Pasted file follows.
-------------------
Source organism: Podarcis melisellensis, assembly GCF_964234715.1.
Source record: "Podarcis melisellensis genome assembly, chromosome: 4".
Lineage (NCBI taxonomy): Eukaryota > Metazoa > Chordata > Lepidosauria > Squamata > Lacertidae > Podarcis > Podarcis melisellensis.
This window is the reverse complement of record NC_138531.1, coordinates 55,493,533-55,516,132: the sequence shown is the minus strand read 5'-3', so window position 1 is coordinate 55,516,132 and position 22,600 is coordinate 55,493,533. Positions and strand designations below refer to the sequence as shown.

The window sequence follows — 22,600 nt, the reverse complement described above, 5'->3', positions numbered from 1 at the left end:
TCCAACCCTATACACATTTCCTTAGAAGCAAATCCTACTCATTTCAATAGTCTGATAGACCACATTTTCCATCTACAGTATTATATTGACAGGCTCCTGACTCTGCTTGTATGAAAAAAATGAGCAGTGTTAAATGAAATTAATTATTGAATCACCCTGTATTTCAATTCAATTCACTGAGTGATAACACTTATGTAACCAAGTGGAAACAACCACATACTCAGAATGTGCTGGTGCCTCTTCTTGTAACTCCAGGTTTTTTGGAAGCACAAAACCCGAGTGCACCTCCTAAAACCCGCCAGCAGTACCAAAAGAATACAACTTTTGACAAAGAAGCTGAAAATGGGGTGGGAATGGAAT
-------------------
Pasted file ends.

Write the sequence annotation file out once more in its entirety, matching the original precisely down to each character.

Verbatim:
Source organism: Podarcis melisellensis, assembly GCF_964234715.1.
Source record: "Podarcis melisellensis genome assembly, chromosome: 4".
Lineage (NCBI taxonomy): Eukaryota > Metazoa > Chordata > Lepidosauria > Squamata > Lacertidae > Podarcis > Podarcis melisellensis.
This window is the reverse complement of record NC_138531.1, coordinates 55,493,533-55,516,132: the sequence shown is the minus strand read 5'-3', so window position 1 is coordinate 55,516,132 and position 22,600 is coordinate 55,493,533. Positions and strand designations below refer to the sequence as shown.

The window sequence follows — 22,600 nt, the reverse complement described above, 5'->3', positions numbered from 1 at the left end:
TCCAACCCTATACACATTTCCTTAGAAGCAAATCCTACTCATTTCAATAGTCTGATAGACCACATTTTCCATCTACAGTATTATATTGACAGGCTCCTGACTCTGCTTGTATGAAAAAAATGAGCAGTGTTAAATGAAATTAATTATTGAATCACCCTGTATTTCAATTCAATTCACTGAGTGATAACACTTATGTAACCAAGTGGAAACAACCACATACTCAGAATGTGCTGGTGCCTCTTCTTGTAACTCCAGGTTTTTTGGAAGCACAAAACCCGAGTGCACCTCCTAAAACCCGCCAGCAGTACCAAAAGAATACAACTTTTGACAAAGAAGCTGAAAATGGGGTGGGAATGGAAT